Another week comes with the announcement of a company with Kenyan start-up roots closing on a round of funding to embark on global expansion after a successful pilot and a decent operational run.
A great story by any measure but one that breaks under close scrutiny where it becomes apparent that there is little extra value added to the country and attendant ecosystem bottom-line as these companies take off.
The problems that we pride ourselves in, viewed through entrepreneurial goggles as opportunity, attract problem-solvers and capital from across the globe from markets where it may be markedly more difficult to make a dent - social or profit, due to market saturation, competition or regulatory moats.
Kenya and the larger African continent offers a soft-landing with odds of success much higher for pretty much any well-baked concept backed by brilliant minds and a bit of runway.
While indigenous entrepreneurs are not blind to the opportunities at hand, the challenges that they face remain starkly in place despite talk and a bit of action from the government on creating a better business climate.
The interventions are a handful but most fall in the league of micro-impact with many people touched but very little scale potential. To power the engines that drive transformational business at scale one needs access to a deep focused purse and strategic assets.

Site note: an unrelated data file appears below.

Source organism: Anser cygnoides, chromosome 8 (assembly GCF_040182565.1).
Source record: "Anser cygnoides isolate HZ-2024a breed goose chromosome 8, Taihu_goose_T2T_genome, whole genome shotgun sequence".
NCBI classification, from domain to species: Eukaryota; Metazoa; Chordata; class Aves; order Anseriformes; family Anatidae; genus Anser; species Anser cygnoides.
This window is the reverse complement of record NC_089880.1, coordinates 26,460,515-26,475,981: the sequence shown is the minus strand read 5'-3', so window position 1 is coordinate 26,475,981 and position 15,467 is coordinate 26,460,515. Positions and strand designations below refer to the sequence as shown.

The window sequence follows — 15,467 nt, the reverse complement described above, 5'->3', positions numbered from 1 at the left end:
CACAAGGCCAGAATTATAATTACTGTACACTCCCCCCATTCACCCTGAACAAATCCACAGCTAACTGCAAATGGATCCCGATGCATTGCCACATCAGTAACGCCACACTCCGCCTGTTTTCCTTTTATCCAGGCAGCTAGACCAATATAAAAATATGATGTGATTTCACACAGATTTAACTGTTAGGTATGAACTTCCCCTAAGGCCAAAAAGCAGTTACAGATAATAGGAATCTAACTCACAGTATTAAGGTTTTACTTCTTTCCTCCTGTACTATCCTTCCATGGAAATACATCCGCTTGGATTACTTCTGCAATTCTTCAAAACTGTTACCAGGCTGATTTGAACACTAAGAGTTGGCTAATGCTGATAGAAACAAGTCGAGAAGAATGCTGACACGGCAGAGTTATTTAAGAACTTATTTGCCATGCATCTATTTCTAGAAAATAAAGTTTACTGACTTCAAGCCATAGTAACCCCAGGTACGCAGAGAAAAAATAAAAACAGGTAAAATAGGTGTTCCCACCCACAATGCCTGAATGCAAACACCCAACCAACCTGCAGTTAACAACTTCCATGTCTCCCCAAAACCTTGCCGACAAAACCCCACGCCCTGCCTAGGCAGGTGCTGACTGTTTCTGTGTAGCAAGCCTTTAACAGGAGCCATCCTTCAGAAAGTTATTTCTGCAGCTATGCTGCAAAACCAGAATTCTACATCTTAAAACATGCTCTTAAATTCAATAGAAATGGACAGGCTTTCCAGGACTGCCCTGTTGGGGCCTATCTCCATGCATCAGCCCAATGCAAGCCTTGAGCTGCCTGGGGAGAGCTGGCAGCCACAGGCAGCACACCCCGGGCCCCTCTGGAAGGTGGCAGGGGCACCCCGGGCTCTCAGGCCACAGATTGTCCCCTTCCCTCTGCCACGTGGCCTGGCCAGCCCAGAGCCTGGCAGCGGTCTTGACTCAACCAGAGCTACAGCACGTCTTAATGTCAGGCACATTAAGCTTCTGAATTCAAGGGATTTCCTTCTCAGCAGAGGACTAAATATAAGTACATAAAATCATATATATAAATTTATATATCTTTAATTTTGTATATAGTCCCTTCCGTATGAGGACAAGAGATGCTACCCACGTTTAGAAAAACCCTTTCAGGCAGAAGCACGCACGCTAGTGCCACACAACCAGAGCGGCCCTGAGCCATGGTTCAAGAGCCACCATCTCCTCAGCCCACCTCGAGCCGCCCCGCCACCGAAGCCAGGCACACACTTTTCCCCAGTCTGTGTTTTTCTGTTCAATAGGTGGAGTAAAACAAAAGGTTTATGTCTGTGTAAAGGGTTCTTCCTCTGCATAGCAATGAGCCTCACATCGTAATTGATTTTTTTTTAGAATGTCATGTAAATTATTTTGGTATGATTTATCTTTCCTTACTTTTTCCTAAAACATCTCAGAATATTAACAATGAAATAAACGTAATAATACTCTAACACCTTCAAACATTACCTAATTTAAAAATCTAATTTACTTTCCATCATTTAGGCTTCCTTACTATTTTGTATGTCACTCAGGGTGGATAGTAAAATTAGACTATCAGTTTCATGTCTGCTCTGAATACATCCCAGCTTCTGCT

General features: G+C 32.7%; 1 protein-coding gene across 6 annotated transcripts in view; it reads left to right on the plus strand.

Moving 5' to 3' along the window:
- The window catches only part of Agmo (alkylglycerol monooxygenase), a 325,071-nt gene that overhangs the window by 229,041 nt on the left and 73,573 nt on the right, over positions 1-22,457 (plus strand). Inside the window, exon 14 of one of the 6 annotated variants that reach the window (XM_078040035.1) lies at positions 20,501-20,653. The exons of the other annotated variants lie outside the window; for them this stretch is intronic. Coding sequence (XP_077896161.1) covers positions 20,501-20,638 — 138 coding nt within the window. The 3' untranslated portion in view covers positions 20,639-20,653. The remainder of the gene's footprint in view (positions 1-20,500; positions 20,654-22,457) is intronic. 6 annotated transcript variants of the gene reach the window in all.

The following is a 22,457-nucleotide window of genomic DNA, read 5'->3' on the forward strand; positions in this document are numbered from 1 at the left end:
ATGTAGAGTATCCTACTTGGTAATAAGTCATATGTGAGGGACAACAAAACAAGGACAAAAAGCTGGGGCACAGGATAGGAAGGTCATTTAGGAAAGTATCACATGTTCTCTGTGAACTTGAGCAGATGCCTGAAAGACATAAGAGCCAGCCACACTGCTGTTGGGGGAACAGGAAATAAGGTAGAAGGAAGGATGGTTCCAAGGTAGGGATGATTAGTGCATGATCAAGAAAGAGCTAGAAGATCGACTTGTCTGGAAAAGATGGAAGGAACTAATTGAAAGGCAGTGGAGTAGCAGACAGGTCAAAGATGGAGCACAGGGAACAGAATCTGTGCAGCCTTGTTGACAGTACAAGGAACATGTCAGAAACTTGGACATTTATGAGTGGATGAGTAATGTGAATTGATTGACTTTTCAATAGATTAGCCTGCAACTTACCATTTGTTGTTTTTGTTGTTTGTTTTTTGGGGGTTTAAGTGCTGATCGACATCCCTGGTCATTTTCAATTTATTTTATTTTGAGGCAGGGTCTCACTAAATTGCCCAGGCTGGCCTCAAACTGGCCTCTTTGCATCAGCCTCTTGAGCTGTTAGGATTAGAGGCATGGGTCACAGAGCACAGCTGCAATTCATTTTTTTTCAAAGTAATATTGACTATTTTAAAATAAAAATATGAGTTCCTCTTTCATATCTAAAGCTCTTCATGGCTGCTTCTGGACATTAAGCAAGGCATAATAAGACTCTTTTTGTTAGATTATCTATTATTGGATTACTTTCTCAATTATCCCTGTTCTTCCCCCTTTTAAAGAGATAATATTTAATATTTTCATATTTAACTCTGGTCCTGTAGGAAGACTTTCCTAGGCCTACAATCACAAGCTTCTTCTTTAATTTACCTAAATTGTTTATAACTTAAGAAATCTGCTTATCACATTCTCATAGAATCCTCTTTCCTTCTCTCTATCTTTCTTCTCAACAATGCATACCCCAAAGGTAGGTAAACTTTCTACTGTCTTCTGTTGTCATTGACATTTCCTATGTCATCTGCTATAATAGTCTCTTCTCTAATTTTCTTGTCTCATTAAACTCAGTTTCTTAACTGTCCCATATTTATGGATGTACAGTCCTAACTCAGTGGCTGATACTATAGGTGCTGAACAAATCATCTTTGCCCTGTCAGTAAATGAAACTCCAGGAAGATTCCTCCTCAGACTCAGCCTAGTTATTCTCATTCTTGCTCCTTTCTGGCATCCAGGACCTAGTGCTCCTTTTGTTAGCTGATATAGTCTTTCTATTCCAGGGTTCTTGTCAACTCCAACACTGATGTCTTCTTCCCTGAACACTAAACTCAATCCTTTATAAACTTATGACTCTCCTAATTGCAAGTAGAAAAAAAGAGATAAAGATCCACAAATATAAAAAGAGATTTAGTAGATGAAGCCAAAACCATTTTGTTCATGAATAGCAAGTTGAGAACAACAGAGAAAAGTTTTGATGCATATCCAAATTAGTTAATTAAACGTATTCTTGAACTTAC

Many of the companies that I refer to as going global have found ways to plug into and leverage these sources through capital, talent and networks. Able to prove that there is indeed a greenfield opportunity by taking a minimum viable product through the motions, the path to follow on capital and support is easy to follow, standardised almost.
Our Achilles heel is that those to whom the duty of this ‘enabling environment’ is entrusted want to associate with success. This means that many of the firms that eventually transcend borders end up being foreign-owned with dual country status that favours the movement of realised value back to the markets that provided capital and networks.
Labs are the place for experiments not profits, markets are for the latter. We need to think deeply about how to model interventions that identify breakout ideas and put proper support behind them in the medium to long-term. We must nurture our talent, products and services to not only scratch a local itch but to become true exporters of value.